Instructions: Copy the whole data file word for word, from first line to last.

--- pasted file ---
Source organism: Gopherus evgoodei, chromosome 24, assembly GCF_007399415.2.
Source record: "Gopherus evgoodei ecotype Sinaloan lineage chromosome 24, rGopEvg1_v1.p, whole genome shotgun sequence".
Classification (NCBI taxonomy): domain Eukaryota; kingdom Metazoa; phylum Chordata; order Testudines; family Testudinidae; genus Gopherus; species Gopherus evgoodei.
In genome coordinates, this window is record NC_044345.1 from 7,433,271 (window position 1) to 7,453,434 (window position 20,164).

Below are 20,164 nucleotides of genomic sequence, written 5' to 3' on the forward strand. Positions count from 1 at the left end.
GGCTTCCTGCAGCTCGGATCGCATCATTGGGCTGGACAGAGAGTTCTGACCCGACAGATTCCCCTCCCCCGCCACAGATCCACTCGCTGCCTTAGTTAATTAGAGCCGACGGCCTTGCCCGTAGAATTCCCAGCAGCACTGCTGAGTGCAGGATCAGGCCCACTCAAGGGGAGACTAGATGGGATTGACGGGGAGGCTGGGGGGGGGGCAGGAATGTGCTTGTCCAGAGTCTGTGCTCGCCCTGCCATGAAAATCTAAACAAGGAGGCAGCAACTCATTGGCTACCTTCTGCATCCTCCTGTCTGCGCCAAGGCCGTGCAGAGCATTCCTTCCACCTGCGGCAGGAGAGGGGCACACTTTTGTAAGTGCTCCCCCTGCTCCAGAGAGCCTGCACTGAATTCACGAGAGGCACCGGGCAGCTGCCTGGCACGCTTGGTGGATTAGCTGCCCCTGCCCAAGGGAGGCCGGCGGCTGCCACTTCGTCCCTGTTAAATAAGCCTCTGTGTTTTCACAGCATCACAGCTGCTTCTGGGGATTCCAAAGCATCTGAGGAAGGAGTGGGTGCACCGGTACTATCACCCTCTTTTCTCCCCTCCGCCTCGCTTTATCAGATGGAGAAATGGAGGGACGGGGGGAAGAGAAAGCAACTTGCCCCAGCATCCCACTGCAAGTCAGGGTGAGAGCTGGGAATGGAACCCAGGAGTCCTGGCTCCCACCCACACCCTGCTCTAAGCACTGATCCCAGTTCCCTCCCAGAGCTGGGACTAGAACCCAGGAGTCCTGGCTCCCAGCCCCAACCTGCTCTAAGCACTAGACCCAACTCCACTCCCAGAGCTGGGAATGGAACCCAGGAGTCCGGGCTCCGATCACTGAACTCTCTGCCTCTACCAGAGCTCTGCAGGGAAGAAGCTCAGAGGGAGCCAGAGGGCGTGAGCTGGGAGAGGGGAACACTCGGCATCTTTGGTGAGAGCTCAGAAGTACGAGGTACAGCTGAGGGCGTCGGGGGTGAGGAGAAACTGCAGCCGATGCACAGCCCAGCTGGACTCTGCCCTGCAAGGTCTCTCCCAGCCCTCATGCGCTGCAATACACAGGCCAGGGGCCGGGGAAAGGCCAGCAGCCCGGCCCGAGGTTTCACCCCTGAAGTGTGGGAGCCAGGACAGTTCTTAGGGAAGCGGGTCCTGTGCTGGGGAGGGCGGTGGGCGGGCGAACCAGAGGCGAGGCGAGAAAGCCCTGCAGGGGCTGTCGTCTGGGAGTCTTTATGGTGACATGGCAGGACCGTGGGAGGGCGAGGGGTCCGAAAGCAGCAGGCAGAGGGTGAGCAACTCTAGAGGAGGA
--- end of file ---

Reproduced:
Source organism: Gopherus evgoodei, chromosome 24, assembly GCF_007399415.2.
Source record: "Gopherus evgoodei ecotype Sinaloan lineage chromosome 24, rGopEvg1_v1.p, whole genome shotgun sequence".
Classification (NCBI taxonomy): domain Eukaryota; kingdom Metazoa; phylum Chordata; order Testudines; family Testudinidae; genus Gopherus; species Gopherus evgoodei.
In genome coordinates, this window is record NC_044345.1 from 7,433,271 (window position 1) to 7,453,434 (window position 20,164).

Below are 20,164 nucleotides of genomic sequence, written 5' to 3' on the forward strand. Positions count from 1 at the left end.
GGCTTCCTGCAGCTCGGATCGCATCATTGGGCTGGACAGAGAGTTCTGACCCGACAGATTCCCCTCCCCCGCCACAGATCCACTCGCTGCCTTAGTTAATTAGAGCCGACGGCCTTGCCCGTAGAATTCCCAGCAGCACTGCTGAGTGCAGGATCAGGCCCACTCAAGGGGAGACTAGATGGGATTGACGGGGAGGCTGGGGGGGGGGCAGGAATGTGCTTGTCCAGAGTCTGTGCTCGCCCTGCCATGAAAATCTAAACAAGGAGGCAGCAACTCATTGGCTACCTTCTGCATCCTCCTGTCTGCGCCAAGGCCGTGCAGAGCATTCCTTCCACCTGCGGCAGGAGAGGGGCACACTTTTGTAAGTGCTCCCCCTGCTCCAGAGAGCCTGCACTGAATTCACGAGAGGCACCGGGCAGCTGCCTGGCACGCTTGGTGGATTAGCTGCCCCTGCCCAAGGGAGGCCGGCGGCTGCCACTTCGTCCCTGTTAAATAAGCCTCTGTGTTTTCACAGCATCACAGCTGCTTCTGGGGATTCCAAAGCATCTGAGGAAGGAGTGGGTGCACCGGTACTATCACCCTCTTTTCTCCCCTCCGCCTCGCTTTATCAGATGGAGAAATGGAGGGACGGGGGGAAGAGAAAGCAACTTGCCCCAGCATCCCACTGCAAGTCAGGGTGAGAGCTGGGAATGGAACCCAGGAGTCCTGGCTCCCACCCACACCCTGCTCTAAGCACTGATCCCAGTTCCCTCCCAGAGCTGGGACTAGAACCCAGGAGTCCTGGCTCCCAGCCCCAACCTGCTCTAAGCACTAGACCCAACTCCACTCCCAGAGCTGGGAATGGAACCCAGGAGTCCGGGCTCCGATCACTGAACTCTCTGCCTCTACCAGAGCTCTGCAGGGAAGAAGCTCAGAGGGAGCCAGAGGGCGTGAGCTGGGAGAGGGGAACACTCGGCATCTTTGGTGAGAGCTCAGAAGTACGAGGTACAGCTGAGGGCGTCGGGGGTGAGGAGAAACTGCAGCCGATGCACAGCCCAGCTGGACTCTGCCCTGCAAGGTCTCTCCCAGCCCTCATGCGCTGCAATACACAGGCCAGGGGCCGGGGAAAGGCCAGCAGCCCGGCCCGAGGTTTCACCCCTGAAGTGTGGGAGCCAGGACAGTTCTTAGGGAAGCGGGTCCTGTGCTGGGGAGGGCGGTGGGCGGGCGAACCAGAGGCGAGGCGAGAAAGCCCTGCAGGGGCTGTCGTCTGGGAGTCTTTATGGTGACATGGCAGGACCGTGGGAGGGCGAGGGGTCCGAAAGCAGCAGGCAGAGGGTGAGCAACTCTAGAGGAGGA